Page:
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Does it Feel Like Your Art is Getting Worse? 4 Tips to Try

As an artist, it’s natural to go through ebbs and flows of feeling like your work is awesome, and feeling like your art is…maybe…not so awesome. I’ve experienced this many times myself. If you’re in one of those periods where you feel like your art is lacking and getting worse, is there anything you can do?

There are any number of reasons why you could feel like your art is getting worse, and it feels like everything in a drawing looks wrong.

Maybe you haven’t practiced in a while.

Maybe you’re trying a new art technique that’s unfamiliar and challenging.

Maybe your art is just feeling wonky.

I’ve been there. There are times when I feel like my art skills are going in the wrong direction and everything I create feels…blah.

Here are some tips I’ve used whenever I feel like my art is getting worse to get back to that “my art is awesome” place!

1. Identify 1 Skill to Work On

If you feel like your art is getting worse, it’s easy to think of it universally, when that’s often not the case. Instead of all of your art getting worse, it’s more likely that there are certain skills that need to be improved.

This happens to me all of the time. I’m working on a piece of art and suddenly start feeling like my art is getting worse. It feels like nothing I draw looks good.

If I really think about it though, it’s not that all of my art is getting worse. Maybe I’m currently struggling with getting the texture of the fur just right, or the shape of the eyes is a little off, or the shading on the nose needs adjusting.

Identifying certain skills to work on is more practical and actionable than universally thinking that my art is worse and not knowing what to do about it.

Try to identify certain art skills that you want to work on. As artists, we always have areas to grow, develop, and improve. That’s part of the fun of it! 

You may have multiple skills you want to work on. That’s awesome! Choose one skill to focus on. By choosing just one skill, this will give you a focus and action plan.

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2. Practice the 1 Skill You Identified

Now that you have identified the skill you want to work on, practice it regularly. 

Make it your goal to practice, practice, practice that one skill you want to improve upon.

For example, if I want to work on drawing eyes, I’ll draw a bunch of eyes. The end result is a little creepy but, hey, it’s for the sake of my art.

This gives me a lot more practice with drawing eyes than my regular art would. If I’m drawing a portrait of a dog, I’m only drawing two eyes. That’s only two chances to practice everytime I draw a portrait.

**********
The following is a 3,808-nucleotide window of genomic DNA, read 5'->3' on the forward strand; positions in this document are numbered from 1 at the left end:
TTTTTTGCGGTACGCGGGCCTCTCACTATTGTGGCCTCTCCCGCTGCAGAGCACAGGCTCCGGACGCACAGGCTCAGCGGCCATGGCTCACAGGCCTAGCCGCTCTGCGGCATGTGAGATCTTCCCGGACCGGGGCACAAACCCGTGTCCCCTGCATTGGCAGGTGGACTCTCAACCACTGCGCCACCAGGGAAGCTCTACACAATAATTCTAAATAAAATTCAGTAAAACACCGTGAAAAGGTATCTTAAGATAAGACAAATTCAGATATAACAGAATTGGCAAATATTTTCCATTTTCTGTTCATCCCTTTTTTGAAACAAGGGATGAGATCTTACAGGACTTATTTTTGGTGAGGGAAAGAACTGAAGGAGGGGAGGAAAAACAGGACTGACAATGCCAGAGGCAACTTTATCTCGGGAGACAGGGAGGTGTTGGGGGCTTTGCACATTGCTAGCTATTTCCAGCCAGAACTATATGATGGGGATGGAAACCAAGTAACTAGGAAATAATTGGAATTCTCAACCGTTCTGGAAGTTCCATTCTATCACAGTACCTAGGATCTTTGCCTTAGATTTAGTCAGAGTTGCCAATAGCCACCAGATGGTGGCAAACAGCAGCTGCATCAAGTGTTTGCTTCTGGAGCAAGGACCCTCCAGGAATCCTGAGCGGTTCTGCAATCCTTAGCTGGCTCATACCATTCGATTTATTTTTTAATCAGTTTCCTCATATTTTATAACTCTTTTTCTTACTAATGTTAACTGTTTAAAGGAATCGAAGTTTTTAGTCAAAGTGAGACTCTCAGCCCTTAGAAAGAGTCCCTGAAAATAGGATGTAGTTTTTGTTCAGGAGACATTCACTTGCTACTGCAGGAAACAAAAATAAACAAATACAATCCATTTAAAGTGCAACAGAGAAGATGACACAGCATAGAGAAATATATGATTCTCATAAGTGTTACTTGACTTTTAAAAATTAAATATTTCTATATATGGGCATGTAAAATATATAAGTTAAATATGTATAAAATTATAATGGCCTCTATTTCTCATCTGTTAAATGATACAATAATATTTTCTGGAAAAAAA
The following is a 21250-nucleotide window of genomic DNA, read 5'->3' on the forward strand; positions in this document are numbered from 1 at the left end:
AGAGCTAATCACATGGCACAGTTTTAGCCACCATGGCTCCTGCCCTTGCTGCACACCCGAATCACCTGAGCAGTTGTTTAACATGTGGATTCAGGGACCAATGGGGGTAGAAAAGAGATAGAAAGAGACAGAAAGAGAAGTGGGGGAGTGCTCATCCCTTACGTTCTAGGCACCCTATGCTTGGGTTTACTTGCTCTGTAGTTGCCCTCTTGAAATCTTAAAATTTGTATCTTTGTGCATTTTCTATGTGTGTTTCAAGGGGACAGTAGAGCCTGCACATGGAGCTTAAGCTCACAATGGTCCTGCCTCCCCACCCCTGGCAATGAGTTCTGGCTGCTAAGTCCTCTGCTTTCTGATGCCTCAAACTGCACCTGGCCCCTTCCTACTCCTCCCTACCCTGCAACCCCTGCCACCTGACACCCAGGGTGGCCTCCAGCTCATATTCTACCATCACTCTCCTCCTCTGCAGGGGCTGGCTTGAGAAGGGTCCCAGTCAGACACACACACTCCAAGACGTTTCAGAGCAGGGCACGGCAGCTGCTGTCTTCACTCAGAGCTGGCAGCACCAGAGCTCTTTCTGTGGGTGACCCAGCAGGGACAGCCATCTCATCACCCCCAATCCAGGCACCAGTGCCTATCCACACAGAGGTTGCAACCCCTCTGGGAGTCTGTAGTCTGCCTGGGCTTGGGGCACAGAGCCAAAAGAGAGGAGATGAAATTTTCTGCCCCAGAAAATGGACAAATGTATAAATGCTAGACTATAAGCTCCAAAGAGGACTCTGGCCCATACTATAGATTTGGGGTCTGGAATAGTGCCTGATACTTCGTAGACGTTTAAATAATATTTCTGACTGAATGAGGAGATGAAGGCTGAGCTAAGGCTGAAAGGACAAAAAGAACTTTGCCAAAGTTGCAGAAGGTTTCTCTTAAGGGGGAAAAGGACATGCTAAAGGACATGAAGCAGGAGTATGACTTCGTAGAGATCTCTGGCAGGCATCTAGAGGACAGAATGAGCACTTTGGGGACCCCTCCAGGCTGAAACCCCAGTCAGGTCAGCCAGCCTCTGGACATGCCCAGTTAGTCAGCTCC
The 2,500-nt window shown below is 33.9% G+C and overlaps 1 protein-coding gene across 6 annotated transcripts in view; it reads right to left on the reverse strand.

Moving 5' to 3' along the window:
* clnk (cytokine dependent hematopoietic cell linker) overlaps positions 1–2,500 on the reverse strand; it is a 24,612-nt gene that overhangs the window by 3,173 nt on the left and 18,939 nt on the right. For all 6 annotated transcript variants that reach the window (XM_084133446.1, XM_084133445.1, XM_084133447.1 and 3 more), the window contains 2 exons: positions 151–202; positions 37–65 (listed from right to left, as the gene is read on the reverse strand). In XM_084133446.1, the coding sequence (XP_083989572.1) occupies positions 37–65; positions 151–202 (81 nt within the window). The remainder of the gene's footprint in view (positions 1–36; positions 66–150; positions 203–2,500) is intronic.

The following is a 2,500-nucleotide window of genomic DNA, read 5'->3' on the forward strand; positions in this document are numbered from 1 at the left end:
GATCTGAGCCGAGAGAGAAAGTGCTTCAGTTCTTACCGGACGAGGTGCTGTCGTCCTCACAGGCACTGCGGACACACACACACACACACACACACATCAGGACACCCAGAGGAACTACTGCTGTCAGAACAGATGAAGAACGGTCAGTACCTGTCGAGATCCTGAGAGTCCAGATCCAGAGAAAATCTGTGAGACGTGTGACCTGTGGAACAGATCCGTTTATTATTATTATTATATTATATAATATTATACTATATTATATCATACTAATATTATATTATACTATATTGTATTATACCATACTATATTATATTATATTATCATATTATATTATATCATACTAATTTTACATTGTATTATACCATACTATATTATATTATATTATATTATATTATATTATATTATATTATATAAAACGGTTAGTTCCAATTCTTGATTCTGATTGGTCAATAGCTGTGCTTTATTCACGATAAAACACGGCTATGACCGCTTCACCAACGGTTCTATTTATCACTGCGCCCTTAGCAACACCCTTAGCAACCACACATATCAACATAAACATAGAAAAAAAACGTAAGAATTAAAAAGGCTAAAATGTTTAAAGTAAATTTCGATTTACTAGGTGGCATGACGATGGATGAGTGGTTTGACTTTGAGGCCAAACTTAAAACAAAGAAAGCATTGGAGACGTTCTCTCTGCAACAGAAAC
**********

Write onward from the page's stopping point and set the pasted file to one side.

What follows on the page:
By focusing on eyes specifically, I can have a LOT of chances to practice that my regular art routine wouldn’t allow.

Spend some time practicing the one skill you identified and see if it helps address the issue you were having with your art that was making you feel like it was getting worse. 

After you feel confident with the first skill, feel free to focus on other skills, one at a time. Intentional practice of each skill, one at a time, can go a long way in building and improving your art skills overtime.

3. Appreciate Your Art Skills

Personally, when I feel like my art is getting worse, it’s hard for me to focus on all of the ways that my art has gotten better.

Sure, practice is important. Without intentional practice, it’s natural for skills to waver. That’s why practicing specific art skills can be so helpful.

For me, practicing isn’t the entire story though. I like to take some time to appreciate my art journey.

When I feel like my art is getting worse, I challenge myself to throw away the idea of “better or worse” altogether and think of it as a beautiful adventure.

Mistakes, imperfections, successes, missteps, triumphs, and more. They all matter and make my art meaningful. 

If you don’t spend enough time appreciating your art skills, give it a try. Sometimes, appreciating the journey and building confidence is an important part of art.

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4. Take a Break and Have Fun

Sometimes, when I feel like my art is getting worse, I just need to take a break and have some fun with my art. 

When we care so much about our art, it’s easy to take it seriously and nit pick every little detail. This doesn’t look right; that looks wrong; there’s so much to work on!

When this happens to me, I like to take a deep breath and put aside my art project for a little bit. Instead, I pull out some art supplies, or start a new Procreate canvas, all for the purpose of having fun.

There’s something about having fun that’s refreshing, rejuvenating, and downright…fun!

If you feel like your art is getting worse, it’s ok to step back from it so that you can reconnect with how much you enjoy art. You can always come back to your art project later.

Spend some time creating art you enjoy without worrying about how “good or bad” it is. Have fun and create art for the sake of enjoying it.

Reconnecting with why you love art in the first place can be helpful if you feel like you’re in an art slump. 

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